(2004-10-01)




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The upper part of Trollstigen and the valley Isterdalen down in the autumn shadows. The town of Åndalsnes 12 kilometers away.
(2014-09-16)




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Lately new facilities for the tourists on the top of Trollstigen have been provided, like parking, kafé, toilets, footpaths (also suited for wheelchairs), and two platforms overhanging Trollstigen, one visible in the center of the picture, another one off to the right. The mountain in the center is Storgrovfjellet, and behind that mountain is (the 'backside' of) the famous ridge Trolltindene. The brook continues as the waterfall Stigfossen shown above.
(2014-09-16)




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The Trollstigen tourist center. Closest the café. The parking lot, hidden behind the buildings, is quite large, but probably not large enough when the big hordes arrive.
(2014-09-16)




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The Trollstigen tourist center. Virtually half buried, the souvenir shops.
(2014-09-16)




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The souvenir shops contain the usual things, including lots of trolls. Like these ones.
(2014-09-16)


troll warning sign

This is a troll warning sign below the most scaring parts of Trollstigen. Last time I past by the sign had been terribly mistreated, but now it has obviously been replaced by a brand new one by the road authorities. Supposedly this is the only sign of its kind, except maybe in the store of the road authorities.
(2014-09-16)



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Troll mountains and troll roads, no wonder we find some man-made trolls around. For the tourists to enjoy. Real trolls have diverse looks and moods, and apart from being big to huge and uglier than most of us, they are quite similar to people. Yeah, I forgot, they have only four fingers or toes on each limb. Maybe they use the octal numeration system.
(2010-09-09)





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North of the lower end of Romsdalen is an uninhabited high valley (alt. 5–600 m) called Venjedalen. It ends at the west slope of Romsdalshorn seen to the left. There is a narrow pay road all the way to its inner end and some tourists find the way here, at least those that want to climb Romsdalshorn (which isn't too difficult, but the usual ropes and hardware are required). An extension of the Romsdalshorn massif, a low ridge called Litjfjellet, is seen to the right. Beyond this ridge Trolltindene on the opposite side of Romsdalen show themselves. Yes, there are power lines on the right side of the picture, see below.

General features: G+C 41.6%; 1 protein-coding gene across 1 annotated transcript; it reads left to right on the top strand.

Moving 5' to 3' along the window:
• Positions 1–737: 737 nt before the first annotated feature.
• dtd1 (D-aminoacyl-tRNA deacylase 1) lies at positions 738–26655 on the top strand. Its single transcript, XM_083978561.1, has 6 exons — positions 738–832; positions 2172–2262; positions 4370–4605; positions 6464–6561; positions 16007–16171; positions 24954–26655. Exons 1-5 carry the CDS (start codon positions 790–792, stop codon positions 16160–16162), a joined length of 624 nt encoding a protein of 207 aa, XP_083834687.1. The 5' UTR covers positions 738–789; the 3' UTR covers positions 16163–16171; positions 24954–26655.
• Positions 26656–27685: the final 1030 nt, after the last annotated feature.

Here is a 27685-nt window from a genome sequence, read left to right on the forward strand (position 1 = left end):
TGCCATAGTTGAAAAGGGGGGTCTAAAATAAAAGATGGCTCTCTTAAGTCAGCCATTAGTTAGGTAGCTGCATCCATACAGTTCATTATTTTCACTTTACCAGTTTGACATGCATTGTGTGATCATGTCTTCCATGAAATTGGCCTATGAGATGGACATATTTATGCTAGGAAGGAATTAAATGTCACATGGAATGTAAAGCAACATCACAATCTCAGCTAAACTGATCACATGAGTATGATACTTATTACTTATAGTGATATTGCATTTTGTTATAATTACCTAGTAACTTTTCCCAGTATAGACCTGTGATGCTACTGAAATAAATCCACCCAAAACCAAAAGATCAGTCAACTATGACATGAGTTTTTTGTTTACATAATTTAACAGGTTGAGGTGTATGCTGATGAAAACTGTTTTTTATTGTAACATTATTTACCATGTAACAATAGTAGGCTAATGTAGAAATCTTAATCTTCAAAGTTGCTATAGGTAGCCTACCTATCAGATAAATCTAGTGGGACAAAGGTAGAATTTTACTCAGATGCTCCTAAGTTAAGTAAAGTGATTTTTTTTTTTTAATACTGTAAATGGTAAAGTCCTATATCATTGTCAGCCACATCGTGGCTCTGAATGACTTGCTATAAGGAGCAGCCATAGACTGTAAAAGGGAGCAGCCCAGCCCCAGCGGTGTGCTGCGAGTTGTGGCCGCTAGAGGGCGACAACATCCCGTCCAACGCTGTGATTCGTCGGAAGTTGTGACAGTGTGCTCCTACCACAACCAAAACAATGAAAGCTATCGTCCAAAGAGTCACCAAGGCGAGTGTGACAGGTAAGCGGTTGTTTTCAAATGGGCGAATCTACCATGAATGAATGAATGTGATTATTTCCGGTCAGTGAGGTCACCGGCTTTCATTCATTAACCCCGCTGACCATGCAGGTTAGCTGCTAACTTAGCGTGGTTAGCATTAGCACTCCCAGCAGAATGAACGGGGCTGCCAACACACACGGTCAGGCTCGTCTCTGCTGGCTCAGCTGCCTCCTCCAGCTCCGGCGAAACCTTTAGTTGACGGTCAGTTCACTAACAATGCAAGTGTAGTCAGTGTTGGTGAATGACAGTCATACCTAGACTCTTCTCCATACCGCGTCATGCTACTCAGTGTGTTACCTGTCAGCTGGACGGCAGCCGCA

(2010-09-09)




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View across Romsdalen towards Trolltindene from Litjfjellet (alt. about 750 m). As most pictures taken here, the peaks are shown reflected by the pond. The rightmost and highest peak is Store Trolltind (1788 m) and the left rounded peak mirrored is Trollryggen. It's the first day of October and snow on the peaks is normal.
(2004-10-01)




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Another view from Litjfjellet, showing the bottom of the valley Romsdalen with the river Rauma. On the opposite side of the valley resides Trolltindene and in their center, and on the left side of the picture center, is Trollveggen (the Troll Wall), the highest vertical cliff in Europe (more than 1000 m). The rock here is fragile and dangerous, as proved by the enormous scree below. During the last Ice Age the glacier removed all debris from the valley, so this scree is formed during the last ten thousand years or so. The low gap in the middle of the picture, on the right end of the vertical wall, is called Bruraskaret (the Bridal Gap). It has been used for BASE jumping into the valley, but the winds here are treacherous and there have been several accidents. The same winds and loose rock also make helicopter rescue operations risky, therefore BASE jumping has been prohibited on this site. (Read about the 'Bride' that fell into the valley on the "size 1600×1200px" page.)
(2004-10-01)




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A part of Litjfjellet seen from Venjedalen. This is one of three close power lines running into Romsdalen. The peak to the right is Store Trolltind (1788 m).
(2010-09-09)


Romsdalshorn 1867 - Johan Fredrick Eckersberg

Romsdalshorn 1867. Johan Fredrik Eckers (1822–1870) paintet this picture. View from the north side of the fjord. It looks quite weird; the familiar mountains are there, and the red octagonal church, and that's all. (There is a large size picture on this page.)

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changed 2014-09-27